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An interview with His Honour Judge Mark Lucraft QC, Recorder of London

Image Credit: REUTERS/John Sibley

The impacts of the pandemic have been felt by us all. But one of the little publicised areas that continues to work tirelessly, and did so throughout the last 18 months, is our criminal justice system. We had the opportunity to speak with HHJ Lucraft QC, the Recorder of London, about COVID-19 and technology, and his own opinions and the possible impacts he has felt and seen.

  1. What do you think are some of the benefits or quick-wins that could be expected with a more digital approach to the criminal justice system? Where are we now and is there an obvious direction of travel?

One of the big changes with CVP (cloud video platform) is that we can make sure that the trial advocates are able to ‘attend’ pre-trial hearings where they might otherwise have to get someone to attend in their place. Whilst for many substantive hearings we have at the Old Bailey we will need to have all parties present, the use of technology does help with many short pre-trial hearings.

 

  1. Should there be any role for artificial intelligence and machine learning in the determination of guilt or innocence?

In my view no. Criminal trials sometimes involve subtle and nuanced defences – self-defence and honesty/dishonesty for example, and those fine judgments are best made by a jury made up of a random selection from the public. If guilty, many people will serve significant sentences (in Old Bailey cases) and I much prefer to rely on real humans to make those calls than any form of AI.

 

  1. Should the jury remain at the heart of the criminal justice system in a streamlined digital process or is there a case for juries being retained only in relation to a limited class of cases?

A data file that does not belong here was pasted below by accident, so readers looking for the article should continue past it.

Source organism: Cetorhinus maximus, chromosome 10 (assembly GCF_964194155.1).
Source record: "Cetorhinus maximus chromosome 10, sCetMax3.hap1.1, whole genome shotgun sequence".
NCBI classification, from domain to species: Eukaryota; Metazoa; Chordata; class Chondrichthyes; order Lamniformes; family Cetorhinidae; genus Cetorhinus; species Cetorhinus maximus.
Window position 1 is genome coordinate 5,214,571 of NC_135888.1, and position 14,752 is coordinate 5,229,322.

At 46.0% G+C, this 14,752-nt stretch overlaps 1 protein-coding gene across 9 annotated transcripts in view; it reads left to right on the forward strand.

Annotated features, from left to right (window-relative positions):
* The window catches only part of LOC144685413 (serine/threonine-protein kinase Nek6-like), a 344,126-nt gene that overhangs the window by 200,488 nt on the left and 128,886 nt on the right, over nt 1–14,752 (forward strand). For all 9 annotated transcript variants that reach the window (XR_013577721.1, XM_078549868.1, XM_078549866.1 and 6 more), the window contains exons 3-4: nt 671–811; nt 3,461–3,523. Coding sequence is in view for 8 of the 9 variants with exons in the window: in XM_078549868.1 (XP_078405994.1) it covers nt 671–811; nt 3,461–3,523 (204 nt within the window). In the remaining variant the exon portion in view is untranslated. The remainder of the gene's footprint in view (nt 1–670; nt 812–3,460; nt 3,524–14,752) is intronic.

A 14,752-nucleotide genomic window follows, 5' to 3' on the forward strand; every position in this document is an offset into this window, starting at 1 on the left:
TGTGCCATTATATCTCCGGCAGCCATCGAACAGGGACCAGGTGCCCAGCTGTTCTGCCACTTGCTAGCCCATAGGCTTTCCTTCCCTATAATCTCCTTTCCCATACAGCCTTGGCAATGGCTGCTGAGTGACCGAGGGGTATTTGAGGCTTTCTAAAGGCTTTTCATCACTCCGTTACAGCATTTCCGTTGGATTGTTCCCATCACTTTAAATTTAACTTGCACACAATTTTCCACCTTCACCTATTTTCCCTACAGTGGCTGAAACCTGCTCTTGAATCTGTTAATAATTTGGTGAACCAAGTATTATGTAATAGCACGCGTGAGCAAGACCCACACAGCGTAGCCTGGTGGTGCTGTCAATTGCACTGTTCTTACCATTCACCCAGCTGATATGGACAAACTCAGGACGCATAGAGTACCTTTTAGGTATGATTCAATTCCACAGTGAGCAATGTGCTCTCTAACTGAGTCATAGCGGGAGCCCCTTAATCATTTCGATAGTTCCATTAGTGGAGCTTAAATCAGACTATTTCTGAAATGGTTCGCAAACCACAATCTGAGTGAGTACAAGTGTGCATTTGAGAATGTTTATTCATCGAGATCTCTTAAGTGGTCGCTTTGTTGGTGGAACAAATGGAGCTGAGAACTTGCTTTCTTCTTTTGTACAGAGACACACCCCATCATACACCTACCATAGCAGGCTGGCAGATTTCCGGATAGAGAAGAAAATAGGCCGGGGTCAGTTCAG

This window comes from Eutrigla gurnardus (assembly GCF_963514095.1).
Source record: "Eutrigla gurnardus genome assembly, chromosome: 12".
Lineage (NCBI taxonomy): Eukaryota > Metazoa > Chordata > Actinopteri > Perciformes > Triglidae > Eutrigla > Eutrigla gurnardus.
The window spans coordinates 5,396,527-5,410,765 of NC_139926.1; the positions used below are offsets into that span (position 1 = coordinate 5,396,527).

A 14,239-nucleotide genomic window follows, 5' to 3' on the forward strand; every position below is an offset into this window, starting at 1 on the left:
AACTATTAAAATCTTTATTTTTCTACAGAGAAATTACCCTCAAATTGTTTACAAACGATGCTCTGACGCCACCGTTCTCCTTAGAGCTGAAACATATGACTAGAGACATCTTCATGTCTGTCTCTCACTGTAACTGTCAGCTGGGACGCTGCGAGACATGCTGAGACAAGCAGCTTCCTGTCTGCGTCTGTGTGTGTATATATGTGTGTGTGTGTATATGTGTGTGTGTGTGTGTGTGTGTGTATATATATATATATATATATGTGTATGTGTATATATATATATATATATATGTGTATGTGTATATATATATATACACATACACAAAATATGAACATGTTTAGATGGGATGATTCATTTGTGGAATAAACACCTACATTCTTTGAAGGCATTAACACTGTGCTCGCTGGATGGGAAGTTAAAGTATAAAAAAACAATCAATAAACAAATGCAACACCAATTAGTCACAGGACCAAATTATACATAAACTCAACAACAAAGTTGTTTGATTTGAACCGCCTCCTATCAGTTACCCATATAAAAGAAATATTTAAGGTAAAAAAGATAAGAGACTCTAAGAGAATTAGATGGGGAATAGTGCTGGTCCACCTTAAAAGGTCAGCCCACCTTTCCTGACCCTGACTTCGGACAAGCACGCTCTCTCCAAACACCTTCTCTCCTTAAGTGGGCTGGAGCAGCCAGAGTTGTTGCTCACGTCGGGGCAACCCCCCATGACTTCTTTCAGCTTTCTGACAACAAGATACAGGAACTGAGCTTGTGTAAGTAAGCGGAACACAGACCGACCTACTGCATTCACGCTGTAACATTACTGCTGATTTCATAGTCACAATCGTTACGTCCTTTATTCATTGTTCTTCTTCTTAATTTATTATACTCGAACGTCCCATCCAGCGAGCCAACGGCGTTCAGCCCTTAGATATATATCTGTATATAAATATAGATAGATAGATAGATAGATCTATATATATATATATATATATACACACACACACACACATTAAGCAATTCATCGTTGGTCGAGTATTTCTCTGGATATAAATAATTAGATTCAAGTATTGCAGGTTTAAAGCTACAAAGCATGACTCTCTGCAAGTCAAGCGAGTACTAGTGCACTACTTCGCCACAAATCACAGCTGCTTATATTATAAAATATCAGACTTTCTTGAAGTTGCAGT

I am very keen that we keep the jury at the heart of the criminal process. I would not want to see virtual juries or any dilution of a tried and tested system. There are many moving parts to a criminal trial, but judge and jury sitting in the same courtroom to hear the trials are vital.

 

4. What has changed for you over the past year – what has worked and not worked in courts over the past year, and what do you think will remain moving forward?

For me personally, a lot has changed in the last 12 months. This time last year I was holding two key judicial roles: Chief Coroner of England & Wales and Recorder of London.  Both have been taxing because of the on-going impact of the pandemic.  Since Christmas Eve 2020 I have only had one role to perform as Recorder of London. The City of London events have restarted over the last 6 months and it has been good to see more people in and around the City. In courts, we have continued to use every inch of available space, and we will continue to do so. Just before the latest variant struck, we were looking to increase our capacity at this court.  I hope we will still be able to do so from March 2022 onwards, but we will have to see.

 What has worked well for us is having dedicated jury deliberation space and putting the jury for a case in that space throughout a trial. It cuts down risks of cross-contamination and also means that retirements to consider verdicts can be shorter as the jury have had more chance to bond in the course of a trial.

 I am sure the IT kit we have will remain being used more extensively after the pandemic – particularly for links between courts and prisons.

 

5. In your view, what is the impact of people not meeting outside the courtroom door?

I think one of the key downsides of not having all parties in all cases at court is the ability for people to meet and talk about cases and experiences. I am concerned for junior members of the Bar as mixing, talking with colleagues, sharing experiences at courts is a vital way of learning. Our senior practitioners and judges will have to come from somewhere and if we have lost significant junior members, then that is a real concern.

 

 

 

 

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